Coaching is one of the most effective ways to facilitate change. If done correctly, it can have a radical impact on a person’s results and drastically improve their life. On the flip side, if it is not done well, the person being coached may not experience the full benefits of what coaching brings and may have a negative experience of coaching. So what are these mistakes and how can they be corrected?
The five critical mistakes described below, are often related to a one-on-one coaching relationship.
- Telling the client what they need to do. It is very easy for a coach to try and impress their client by sharing what they know and telling the client what they think the client should do. While there is a place for that in a coaching relationship, the real skill of a coach comes from their ability to use powerful coaching techniques to guide the client to come up with answers themselves.
How to correct this? Develop the skills and confidence of a coach. Learn how to ask powerful questions, be able to listen to what is being said and what is not being said, and engage your curiosity. If advice is to be given, ask the client’s permission first.
- Interrupting the client with a question or comment. This comes down to a coach not trusting their own abilities to remember what they would like to ask the client next, so they jump in with a comment or question. When a coach interrupts a client, they are not present with them, which is a huge disservice to the client.
How to correct this? Be prepared for the sessions. Review notes from previous sessions and have a set of questions prepared so you don’t have to worry about remembering what to ask next. Also, learning to trust your intuition or inklings during sessions. Having a coaching methodology is extremely beneficial. I share a simple but powerful methodology in my book, Transition from Manager to Coach.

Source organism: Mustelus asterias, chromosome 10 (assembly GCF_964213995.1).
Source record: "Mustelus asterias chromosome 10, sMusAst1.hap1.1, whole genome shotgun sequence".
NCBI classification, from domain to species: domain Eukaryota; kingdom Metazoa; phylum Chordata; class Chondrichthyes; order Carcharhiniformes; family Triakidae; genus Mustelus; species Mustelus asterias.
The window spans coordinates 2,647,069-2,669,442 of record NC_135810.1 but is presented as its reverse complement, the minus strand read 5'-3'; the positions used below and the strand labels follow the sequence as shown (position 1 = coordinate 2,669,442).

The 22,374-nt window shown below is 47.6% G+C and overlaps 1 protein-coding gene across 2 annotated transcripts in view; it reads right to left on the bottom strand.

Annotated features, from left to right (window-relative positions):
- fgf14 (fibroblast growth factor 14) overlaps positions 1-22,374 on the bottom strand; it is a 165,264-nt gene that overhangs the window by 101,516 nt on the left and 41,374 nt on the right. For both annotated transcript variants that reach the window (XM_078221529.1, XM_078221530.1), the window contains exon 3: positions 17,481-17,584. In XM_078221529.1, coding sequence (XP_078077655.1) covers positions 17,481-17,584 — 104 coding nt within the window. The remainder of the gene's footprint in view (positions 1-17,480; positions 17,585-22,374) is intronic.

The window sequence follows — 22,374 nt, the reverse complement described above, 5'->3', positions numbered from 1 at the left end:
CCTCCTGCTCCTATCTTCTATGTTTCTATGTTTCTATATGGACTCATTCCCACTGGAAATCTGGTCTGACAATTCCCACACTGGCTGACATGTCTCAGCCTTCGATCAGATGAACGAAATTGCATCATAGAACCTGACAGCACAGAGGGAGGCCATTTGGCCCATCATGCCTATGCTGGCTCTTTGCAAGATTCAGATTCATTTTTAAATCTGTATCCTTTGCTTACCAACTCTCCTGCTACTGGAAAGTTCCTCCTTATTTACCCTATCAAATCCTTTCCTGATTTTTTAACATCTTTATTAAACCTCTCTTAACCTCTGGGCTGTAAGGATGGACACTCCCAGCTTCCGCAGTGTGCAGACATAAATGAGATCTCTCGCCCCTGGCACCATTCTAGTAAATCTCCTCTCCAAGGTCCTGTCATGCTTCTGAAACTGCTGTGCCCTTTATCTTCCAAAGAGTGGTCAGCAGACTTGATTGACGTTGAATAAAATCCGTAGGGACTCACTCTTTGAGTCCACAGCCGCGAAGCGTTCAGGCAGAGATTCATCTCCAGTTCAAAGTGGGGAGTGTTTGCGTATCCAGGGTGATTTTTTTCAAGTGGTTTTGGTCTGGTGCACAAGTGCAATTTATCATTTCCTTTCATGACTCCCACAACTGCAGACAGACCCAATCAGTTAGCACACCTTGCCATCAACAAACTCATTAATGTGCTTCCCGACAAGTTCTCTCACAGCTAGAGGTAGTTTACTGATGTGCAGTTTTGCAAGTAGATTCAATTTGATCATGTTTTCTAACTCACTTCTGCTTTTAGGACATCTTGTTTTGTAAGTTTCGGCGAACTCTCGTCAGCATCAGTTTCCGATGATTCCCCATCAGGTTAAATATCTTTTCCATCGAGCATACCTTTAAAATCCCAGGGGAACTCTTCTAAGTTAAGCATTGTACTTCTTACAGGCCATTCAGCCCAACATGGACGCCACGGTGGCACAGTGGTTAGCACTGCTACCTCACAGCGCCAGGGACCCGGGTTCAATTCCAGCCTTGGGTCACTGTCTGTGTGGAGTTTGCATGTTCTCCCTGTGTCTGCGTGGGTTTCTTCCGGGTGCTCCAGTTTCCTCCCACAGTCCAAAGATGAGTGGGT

- Becoming impatient or passing judgement. At times, it may be quite obvious for a coach to identify what the core issues are for the client. However, it may not be so obvious for the client so they may try to avoid getting to the core issue or make up excuses to deflect from what is really going on. In such situations, a mistake coaches make is to become judgemental or impatient with a client, which ultimately doesn’t serve the client.
How to correct this? Stay with the issue as long as required until the client is able to address the issue head-on. This takes a respectable amount of confidence from a coach. Knowing what to ask, how to ask it and when to ask is a skill any competent coach must have.
- Not challenging the client enough. It is easy for a coach to buy into a client’s patterns or behaviours especially if the client is unwilling to step out of their comfort zone. In such cases, not challenging the client will be a disservice to them because coaching is about breakthroughs and going beyond the comfort zone. If a coach fails to challenge the client, they are basically accepting the client’s reality as what is possible for the client.
How to correct this? The way to address this is at the very start of the coaching relationship. Typically, having an intake session with the client before the actual coaching sessions begin is extremely beneficial. During the intake session, the client can complete a questionnaire and also start to build rapport with the coach. The coach can ask questions like, “If you don’t complete a task or action that you’ve agreed to, how can I support you through that so you can follow through on your commitments?”
- Not asking for feedback from the client. This is a really serious mistake because ultimately, the coaching sessions are for the client’s benefit. Not knowing whether the client is getting value from the sessions or whether the sessions are meeting their expectations can be detrimental to the coaching relationship. Asking for feedback from the client at the end of each session is vital in order to meet the objectives of the coaching relationship.
How to correct this? Have a feedback form with prepared questions to ask the client. Ask questions like, “What did you find most valuable from our session today?” or “How are the coaching sessions meeting your expectations?”
These are some of the critical mistakes coaches make. I share a lot more mistakes coaches make at each stage of the coaching session and how to correct them in my book, Transition from Manager to Coach.
Question: What other mistakes do you think coaches make?
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